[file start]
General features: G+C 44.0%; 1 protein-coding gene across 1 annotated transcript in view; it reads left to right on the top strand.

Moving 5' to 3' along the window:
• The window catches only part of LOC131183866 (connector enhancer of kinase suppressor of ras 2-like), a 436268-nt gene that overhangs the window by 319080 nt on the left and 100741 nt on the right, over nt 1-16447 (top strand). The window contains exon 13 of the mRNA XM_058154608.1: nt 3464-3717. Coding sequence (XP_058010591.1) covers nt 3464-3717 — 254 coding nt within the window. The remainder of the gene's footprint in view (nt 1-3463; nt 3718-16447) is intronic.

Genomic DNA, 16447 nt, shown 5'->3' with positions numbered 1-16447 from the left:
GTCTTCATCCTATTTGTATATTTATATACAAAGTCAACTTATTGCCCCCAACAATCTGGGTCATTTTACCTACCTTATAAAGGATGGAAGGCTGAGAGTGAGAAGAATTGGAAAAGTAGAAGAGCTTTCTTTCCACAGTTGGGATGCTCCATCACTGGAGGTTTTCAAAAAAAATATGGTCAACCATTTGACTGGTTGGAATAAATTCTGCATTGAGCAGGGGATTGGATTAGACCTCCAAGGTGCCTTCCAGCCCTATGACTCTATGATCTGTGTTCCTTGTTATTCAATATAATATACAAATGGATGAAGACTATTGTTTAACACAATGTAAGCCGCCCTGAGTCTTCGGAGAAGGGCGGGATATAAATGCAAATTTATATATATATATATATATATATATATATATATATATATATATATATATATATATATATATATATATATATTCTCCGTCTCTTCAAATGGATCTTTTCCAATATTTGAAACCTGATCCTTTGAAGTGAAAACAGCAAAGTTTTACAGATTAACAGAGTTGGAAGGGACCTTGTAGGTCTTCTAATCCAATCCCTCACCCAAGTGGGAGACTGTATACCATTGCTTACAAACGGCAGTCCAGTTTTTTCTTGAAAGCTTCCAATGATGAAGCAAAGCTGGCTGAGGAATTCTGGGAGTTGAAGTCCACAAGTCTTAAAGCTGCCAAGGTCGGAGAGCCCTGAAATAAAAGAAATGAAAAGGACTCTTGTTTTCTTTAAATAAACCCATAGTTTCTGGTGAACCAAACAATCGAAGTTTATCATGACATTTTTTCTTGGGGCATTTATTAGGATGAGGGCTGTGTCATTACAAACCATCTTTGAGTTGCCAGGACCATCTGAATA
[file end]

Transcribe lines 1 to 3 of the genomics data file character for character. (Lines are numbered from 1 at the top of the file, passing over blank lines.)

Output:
General features: G+C 44.0%; 1 protein-coding gene across 1 annotated transcript in view; it reads left to right on the top strand.

Moving 5' to 3' along the window:
• The window catches only part of LOC131183866 (connector enhancer of kinase suppressor of ras 2-like), a 436268-nt gene that overhangs the window by 319080 nt on the left and 100741 nt on the right, over nt 1-16447 (top strand). The window contains exon 13 of the mRNA XM_058154608.1: nt 3464-3717. Coding sequence (XP_058010591.1) covers nt 3464-3717 — 254 coding nt within the window. The remainder of the gene's footprint in view (nt 1-3463; nt 3718-16447) is intronic.